You’ve never made a snowball, and you’re feeling left out! Sun, sand, surf, Australia has plenty of all these but we are a little short on snow, except this place, where it’s even been known to snow on Christmas Day. Best of all, it’s only 30 minutes from a capital mainland city. Fulfil that childhood fantasy right now. Here’s how … head to Kunanyi / Mount Wellington in Tasmania for the easiest place to see snow in Australia. It’s just a short drive from Hobart.
The easiest way to experience snow in Australia
In a land full of long white beaches and inland deserts, snow is a rare commodity. Finding it can require quite a drive from most capital cities, except when you are in Tasmania.
Mount Wellington in Wellington National Park is just a 40-minute drive from the heart of Hobart, so you can be throwing snowballs in an hour after you land at the airport. It also offers a wonderful vantage point to see the city and beyond. While most snow in Australia is limited to the cold months, Tasmanian weather conditions mean that it doesn’t have to be the middle of winter to find snow on Mount Wellington. I remember reports of snow here on Christmas Day while the rest of Australia was sweltering. This could even be an opportunity to enjoy a white Christmas! Check out the mountaintop snow cam here.
Wellington National Park is large, covering 18,250 hectares, and the top of Mount Wellington is 1270 metres above sea level. It’s a spectacular place with a wide variety of landscapes. You can spend days exploring the park or just a couple of hours driving up and back, jumping out and exploring.
Stepping out onto the summit of Mount Wellington, Hobart
It’s cold on Mount Wellington, so cold there are drifts of white fluffy snow on the ground and a chill in the air. Even hardy Tasmanians, who seem to have a different dress code for cold weather, are rugged up when I visit in early September. The drive to the top takes around 40 minutes from Hobart. Dropping our bags at Mayfield Lodge, the Victorian mansion that is our hotel accommodation for two nights, we take a drive straight from the airport. It’s a narrow windy track that is closed when the weather is unfriendly. I would not want to be driving here when the roads were slippery with ice because it’s a long way down.
Stop for a coffee halfway
Halfway up the mountain, there is a cute café stop at The Springs. Lost Freight is the place to grab a cup of coffee and something to eat because there is no café at the top. It looks like a smartly repurposed shipping container and serves excellent coffee and some great biscuits. There are toilets here too but also toilets at the summit. Maps on the walls here show the more than 40 walking tracks on the mountain which start at 15 minutes long. You can also pick up a map at the café.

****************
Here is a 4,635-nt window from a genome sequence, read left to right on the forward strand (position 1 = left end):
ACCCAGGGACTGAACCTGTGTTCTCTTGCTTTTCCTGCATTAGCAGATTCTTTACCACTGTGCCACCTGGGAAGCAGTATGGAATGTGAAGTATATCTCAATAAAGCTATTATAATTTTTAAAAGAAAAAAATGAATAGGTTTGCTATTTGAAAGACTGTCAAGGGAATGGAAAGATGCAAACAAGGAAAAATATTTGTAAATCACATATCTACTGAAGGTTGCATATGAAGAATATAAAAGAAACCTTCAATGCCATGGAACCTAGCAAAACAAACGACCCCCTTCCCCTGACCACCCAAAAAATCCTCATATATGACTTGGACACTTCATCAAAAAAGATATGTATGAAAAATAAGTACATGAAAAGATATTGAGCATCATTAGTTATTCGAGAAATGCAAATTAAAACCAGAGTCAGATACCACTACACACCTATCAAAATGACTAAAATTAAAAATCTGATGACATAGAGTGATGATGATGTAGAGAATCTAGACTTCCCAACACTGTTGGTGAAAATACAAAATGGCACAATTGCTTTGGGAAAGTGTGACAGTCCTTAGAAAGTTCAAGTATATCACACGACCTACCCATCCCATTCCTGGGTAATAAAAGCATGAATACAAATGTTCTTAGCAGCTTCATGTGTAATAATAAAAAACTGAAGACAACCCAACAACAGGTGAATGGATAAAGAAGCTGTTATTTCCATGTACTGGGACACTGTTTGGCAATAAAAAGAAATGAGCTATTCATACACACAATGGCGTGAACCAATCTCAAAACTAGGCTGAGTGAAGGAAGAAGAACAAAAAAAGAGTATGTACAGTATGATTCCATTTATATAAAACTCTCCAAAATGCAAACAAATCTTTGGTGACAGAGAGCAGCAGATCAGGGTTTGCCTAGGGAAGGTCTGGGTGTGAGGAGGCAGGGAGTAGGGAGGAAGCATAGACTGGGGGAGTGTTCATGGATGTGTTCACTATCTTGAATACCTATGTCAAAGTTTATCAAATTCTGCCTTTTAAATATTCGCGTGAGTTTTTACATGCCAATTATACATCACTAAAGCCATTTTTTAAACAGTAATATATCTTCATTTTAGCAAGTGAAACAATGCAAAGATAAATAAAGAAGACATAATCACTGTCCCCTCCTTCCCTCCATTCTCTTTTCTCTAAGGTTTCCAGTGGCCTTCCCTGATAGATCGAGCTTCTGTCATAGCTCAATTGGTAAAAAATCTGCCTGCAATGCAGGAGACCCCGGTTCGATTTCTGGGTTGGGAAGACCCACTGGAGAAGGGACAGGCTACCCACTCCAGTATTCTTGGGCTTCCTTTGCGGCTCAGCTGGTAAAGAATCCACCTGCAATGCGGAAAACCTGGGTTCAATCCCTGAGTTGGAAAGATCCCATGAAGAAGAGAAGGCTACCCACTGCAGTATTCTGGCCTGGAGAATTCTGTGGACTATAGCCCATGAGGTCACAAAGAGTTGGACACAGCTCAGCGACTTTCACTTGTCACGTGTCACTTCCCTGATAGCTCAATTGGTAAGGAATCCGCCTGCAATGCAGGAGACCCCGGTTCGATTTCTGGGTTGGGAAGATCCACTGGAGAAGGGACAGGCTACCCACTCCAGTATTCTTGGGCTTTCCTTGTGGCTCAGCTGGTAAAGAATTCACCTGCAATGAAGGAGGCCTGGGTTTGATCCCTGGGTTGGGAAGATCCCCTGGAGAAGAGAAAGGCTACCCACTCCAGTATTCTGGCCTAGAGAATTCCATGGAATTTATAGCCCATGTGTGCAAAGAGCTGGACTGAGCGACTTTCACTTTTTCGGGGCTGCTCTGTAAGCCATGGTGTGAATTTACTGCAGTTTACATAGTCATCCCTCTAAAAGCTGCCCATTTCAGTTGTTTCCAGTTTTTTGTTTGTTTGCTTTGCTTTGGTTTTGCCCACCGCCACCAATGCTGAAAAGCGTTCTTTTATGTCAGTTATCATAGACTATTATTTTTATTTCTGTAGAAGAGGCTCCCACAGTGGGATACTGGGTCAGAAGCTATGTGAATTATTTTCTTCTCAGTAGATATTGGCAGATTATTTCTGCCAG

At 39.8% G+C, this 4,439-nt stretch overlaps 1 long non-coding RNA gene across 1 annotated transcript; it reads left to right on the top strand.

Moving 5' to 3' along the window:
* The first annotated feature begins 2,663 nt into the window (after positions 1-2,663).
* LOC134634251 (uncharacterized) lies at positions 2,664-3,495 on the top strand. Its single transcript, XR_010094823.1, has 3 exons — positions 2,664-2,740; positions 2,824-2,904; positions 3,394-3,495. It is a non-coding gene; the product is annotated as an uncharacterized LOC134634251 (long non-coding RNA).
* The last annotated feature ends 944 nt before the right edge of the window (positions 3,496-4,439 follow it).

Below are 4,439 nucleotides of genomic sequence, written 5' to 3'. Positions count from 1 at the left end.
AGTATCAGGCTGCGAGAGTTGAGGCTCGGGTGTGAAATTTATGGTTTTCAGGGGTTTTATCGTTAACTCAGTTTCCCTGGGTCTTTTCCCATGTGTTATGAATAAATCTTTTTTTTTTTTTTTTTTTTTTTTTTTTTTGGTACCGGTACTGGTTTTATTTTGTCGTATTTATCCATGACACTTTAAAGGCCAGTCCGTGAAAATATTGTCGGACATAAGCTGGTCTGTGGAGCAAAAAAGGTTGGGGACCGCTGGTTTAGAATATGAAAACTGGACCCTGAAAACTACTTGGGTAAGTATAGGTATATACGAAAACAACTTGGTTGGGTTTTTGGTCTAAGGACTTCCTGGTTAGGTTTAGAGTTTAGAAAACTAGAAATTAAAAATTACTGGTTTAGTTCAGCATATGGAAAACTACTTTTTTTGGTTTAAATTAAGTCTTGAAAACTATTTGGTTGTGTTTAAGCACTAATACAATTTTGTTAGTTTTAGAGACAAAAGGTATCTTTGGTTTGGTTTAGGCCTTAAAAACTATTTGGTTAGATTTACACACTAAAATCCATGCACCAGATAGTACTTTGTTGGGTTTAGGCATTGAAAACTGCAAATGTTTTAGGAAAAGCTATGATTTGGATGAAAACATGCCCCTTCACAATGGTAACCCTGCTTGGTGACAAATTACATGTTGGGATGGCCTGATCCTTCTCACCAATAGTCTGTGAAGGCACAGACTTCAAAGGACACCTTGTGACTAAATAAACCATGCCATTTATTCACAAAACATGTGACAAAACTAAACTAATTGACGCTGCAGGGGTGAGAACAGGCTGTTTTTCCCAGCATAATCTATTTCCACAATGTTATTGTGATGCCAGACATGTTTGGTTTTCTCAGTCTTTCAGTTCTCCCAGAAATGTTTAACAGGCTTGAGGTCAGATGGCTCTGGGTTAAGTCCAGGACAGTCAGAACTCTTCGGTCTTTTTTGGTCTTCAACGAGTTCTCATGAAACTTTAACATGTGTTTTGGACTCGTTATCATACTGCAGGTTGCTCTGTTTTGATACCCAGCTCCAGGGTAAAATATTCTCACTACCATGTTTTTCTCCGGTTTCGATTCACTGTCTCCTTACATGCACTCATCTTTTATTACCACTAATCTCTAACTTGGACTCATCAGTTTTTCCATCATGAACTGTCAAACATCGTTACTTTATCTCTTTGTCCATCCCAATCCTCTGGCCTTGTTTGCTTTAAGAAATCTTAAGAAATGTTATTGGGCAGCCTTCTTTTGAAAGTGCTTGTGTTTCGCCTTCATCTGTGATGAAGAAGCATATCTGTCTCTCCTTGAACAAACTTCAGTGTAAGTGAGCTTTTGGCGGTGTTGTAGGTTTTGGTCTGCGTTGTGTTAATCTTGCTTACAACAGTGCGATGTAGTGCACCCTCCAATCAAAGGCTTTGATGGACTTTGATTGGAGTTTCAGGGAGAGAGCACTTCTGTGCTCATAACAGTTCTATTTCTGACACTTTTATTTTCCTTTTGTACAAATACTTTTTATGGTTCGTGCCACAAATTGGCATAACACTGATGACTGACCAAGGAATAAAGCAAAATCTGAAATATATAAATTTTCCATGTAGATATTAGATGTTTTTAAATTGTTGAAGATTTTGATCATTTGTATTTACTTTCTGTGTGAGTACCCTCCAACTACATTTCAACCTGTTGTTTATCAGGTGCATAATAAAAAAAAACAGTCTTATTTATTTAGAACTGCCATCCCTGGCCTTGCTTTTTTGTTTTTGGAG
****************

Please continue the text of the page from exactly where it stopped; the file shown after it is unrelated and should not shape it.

From the café onward the Pinnacle Road may be closed due to ice or snow at any time of the year. You can check if the road is closed here.
The easiest place to experience snow in Australia
Wow, that’s a view. It makes every inch of the car sick-inducing drive worth it. This is definitely the easiest place to see snow in Australia unless you really fancy a long drive to Thredbo, Mt Kosciusko, the Blue Mountains, Mount Buller or Mount Stirling.
Charles Darwin (yes, that Darwin) wasn’t much impressed by Mount Wellington, according to the voyage record of HMS Beagle. He called it ‘a mountain of little picturesque beauty’, which just goes to show that he didn’t always get it right. That doesn’t mean he was wrong with his theories on evolution. Strangely, he still spent two days trying to climb it in February, which would have been a pretty hot walk.
You can share this moment with the world straight away using free Wi-Fi if your teeth aren’t chattering too much to talk. Do it at the top because the reception along the way is woeful.
What about the wind?
Hold on to your hat and everything else when you reach the summit of Mount Wellington because the winds can be fierce. Storm force winds often blast the top, which means even opening the door on your car needs extra care to avoid damage to yourself (ouch, fingers) or the door (damn, dents).
The other kicker is that your car’s auto-locking device may be affected by the television and radio transmitter towers. If you see someone crouching around their car, pointing their key under the front wheel arches or door, they are not felons. It’s just someone locked out of their vehicle.
Need to know
It’s kinda hard to miss Mount Wellington in Wellington Park from Hobart because it is big, but also, the snow spots are a dead giveaway. Wellington Park is open all day, every day, and there is no entry fee. More reasons why this is the easiest place to see snow in Australia. There is plenty of information available about the park, but no information centre at the park! You can download several maps and publications. You can also travel to the summit on a two-hour loop or hop-on hop-off small bus tour.
Where to stay in Hobart
Disclaimer: Eat drink and be Kerry travelled with the assistance of Tourism Tasmania.